By 2010, Al Qaeda was deeply degraded and in a period of strategic inactivity. The Arab Spring, Syrian civil war, and ISIS flooded into this space, utterly complicating but not entirely overturning US strategy, which is still visible beneath the disarray. The encroachment of Iranian influence in the region was a strategic instrument wielded by the US in pursuit of a certain strategic end. Having largely achieved that end after 2004, US strategy has reverted to a longer, post-Cold War trend line predicated on extracting itself from burdensome entanglements by seeking to manipulate regional power balances at arm’s length. Iranian encroachment was never an open-ended invitation, and US support for Saudi operations in Yemen is a reflection of this. Allies in name only, the Saudis now are just another piece in the regional puzzle.

It seems increasingly clear that having succeeded in disrupting the regional balance of power in 2003, but utterly failing in envisioning a viable aftermath, the default US strategy is to pursue a balance of power with the cards it has been dealt. Namely, one built along the sectarian divide. It amounts to an admission of failure by the Obama administration that any viable regional order is possible in the Middle East based on a preferred Western model of functioning nation-states. In other words, the collapse of Sykes-Picot. Instead, the fundamental trip-wire undermining such a model – the region’s sectarian fissures – has become the basis for a regional power balance. As a result, the Iranian revival is being met with the most proactive and ambitious Saudi ‘defence’ doctrine ever envisioned. This is likely to keep weapons manufacturers in the United States busy. The US now appears to view an enduring strategic gridlock between these two forces as the least worst outcome for the region.

In addition, Russia’s plan to replace a disengaging US as the region’s key power broker has become dangerously complicated in Syria. As Michael Kofman explains, Putin has been caught selling something he didn’t have in Syria. Namely, a cease-fire plan that left Assad’s forces capable of taking and holding territory in Aleppo and elsewhere, eventually without Russian support. Assad’s forces are significantly weaker than that, and Putin hoped to improve the situation on the ground with Iranian help while the American’s stalled at the negotiating table, preferably until after the US election. America’s acquiescence to Russia’s plan came too early. Now Putin is caught between having to do more heavy lifting for Assad, which includes mass bombing of civilians in Aleppo, and the prospect of more significant American intervention. Political pressure in Washington builds as Aleppo’s atrocities continue. The American’s have a demonstrated preference for lobbing cruise-missiles at targets in these circumstances. If this occurs, US forces will be at war with their Russian counterparts, who have recently added advanced S-300 VM missiles to its arsenal in Syria, providing it with an integrated air-and-missile defence capability. Such a conflict would have a high risk of escalating horizontally in Ukraine or the Baltic states drawing in NATO, and vertically across the nuclear firebreak.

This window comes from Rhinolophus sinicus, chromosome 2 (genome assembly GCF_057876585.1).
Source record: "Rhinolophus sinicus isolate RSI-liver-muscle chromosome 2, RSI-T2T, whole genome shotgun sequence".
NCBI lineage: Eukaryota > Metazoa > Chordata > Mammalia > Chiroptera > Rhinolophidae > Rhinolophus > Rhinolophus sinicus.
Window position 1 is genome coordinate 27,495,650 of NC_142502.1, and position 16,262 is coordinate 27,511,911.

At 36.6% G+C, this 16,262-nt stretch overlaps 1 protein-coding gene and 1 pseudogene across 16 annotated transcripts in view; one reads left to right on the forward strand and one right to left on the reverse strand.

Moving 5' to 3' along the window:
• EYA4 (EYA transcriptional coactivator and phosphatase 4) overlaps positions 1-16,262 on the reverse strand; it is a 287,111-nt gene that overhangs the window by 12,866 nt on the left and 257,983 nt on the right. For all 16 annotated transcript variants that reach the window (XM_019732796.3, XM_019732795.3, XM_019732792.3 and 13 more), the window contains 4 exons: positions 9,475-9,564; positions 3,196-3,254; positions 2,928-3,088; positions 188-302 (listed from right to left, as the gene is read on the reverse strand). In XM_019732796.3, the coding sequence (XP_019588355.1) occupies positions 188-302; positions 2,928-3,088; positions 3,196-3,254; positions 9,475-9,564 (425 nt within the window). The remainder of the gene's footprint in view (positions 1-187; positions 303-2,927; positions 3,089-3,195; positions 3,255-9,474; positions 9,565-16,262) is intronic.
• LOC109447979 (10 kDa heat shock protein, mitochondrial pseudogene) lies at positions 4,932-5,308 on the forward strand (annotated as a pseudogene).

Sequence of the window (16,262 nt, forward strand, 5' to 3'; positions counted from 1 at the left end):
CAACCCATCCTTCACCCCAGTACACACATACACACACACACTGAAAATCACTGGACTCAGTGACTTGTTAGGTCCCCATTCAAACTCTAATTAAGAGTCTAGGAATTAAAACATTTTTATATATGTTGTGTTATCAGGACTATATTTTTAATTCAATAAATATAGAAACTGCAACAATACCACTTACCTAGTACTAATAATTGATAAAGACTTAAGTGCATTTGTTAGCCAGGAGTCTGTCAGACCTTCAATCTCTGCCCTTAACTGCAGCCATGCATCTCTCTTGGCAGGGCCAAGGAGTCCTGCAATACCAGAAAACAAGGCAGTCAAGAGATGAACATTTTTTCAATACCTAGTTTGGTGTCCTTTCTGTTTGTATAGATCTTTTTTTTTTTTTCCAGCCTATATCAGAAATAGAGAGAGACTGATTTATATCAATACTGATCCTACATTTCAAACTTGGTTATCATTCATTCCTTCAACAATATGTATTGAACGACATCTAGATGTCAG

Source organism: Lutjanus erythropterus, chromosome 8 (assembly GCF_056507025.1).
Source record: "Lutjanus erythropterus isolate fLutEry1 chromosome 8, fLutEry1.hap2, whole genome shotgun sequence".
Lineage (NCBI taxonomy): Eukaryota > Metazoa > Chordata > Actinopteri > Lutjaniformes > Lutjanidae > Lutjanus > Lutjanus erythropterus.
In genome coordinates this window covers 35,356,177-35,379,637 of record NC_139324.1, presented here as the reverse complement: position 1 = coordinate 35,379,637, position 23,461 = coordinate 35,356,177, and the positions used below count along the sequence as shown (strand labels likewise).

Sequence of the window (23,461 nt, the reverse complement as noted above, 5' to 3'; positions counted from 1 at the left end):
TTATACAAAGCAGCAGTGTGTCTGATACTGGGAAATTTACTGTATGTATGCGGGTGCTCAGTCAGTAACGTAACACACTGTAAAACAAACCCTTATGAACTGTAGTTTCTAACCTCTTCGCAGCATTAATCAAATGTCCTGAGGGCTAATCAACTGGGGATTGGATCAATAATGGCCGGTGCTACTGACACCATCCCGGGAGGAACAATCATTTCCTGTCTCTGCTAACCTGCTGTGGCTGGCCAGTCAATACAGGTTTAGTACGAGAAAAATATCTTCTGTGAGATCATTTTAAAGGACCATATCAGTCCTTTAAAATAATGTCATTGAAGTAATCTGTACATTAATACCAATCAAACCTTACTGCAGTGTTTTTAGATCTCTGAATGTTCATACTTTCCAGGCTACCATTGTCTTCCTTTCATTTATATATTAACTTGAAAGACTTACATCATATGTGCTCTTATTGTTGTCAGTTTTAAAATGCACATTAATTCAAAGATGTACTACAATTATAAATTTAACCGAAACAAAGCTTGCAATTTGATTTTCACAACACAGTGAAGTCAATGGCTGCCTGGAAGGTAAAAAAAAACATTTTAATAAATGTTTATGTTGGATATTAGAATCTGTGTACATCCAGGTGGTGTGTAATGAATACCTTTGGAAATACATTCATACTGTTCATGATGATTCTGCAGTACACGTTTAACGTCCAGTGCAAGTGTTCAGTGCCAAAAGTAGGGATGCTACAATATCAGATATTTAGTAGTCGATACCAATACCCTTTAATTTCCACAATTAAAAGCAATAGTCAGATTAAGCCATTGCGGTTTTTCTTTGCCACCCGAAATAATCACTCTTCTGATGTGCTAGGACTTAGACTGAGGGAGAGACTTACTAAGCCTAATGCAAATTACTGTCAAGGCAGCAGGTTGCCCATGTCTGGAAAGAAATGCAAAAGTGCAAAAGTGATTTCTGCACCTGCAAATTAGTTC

The role of broker in today’s Middle East is a mug’s game. If Putin didn’t see this before he almost certainly does now. Nonetheless, Russia is moving ahead with establishing a permanent naval base on Syria’s Mediterranean coast at Tartus, increasing its military capability across the Middle East. For the US, support for the Saudi-led coalition in Yemen is one of many ongoing costs of inviting the Iranian revival back in 2003. How high these costs go, however, is now inextricably linked with the outcome of what was surely a nonessential strategic confrontation with Moscow.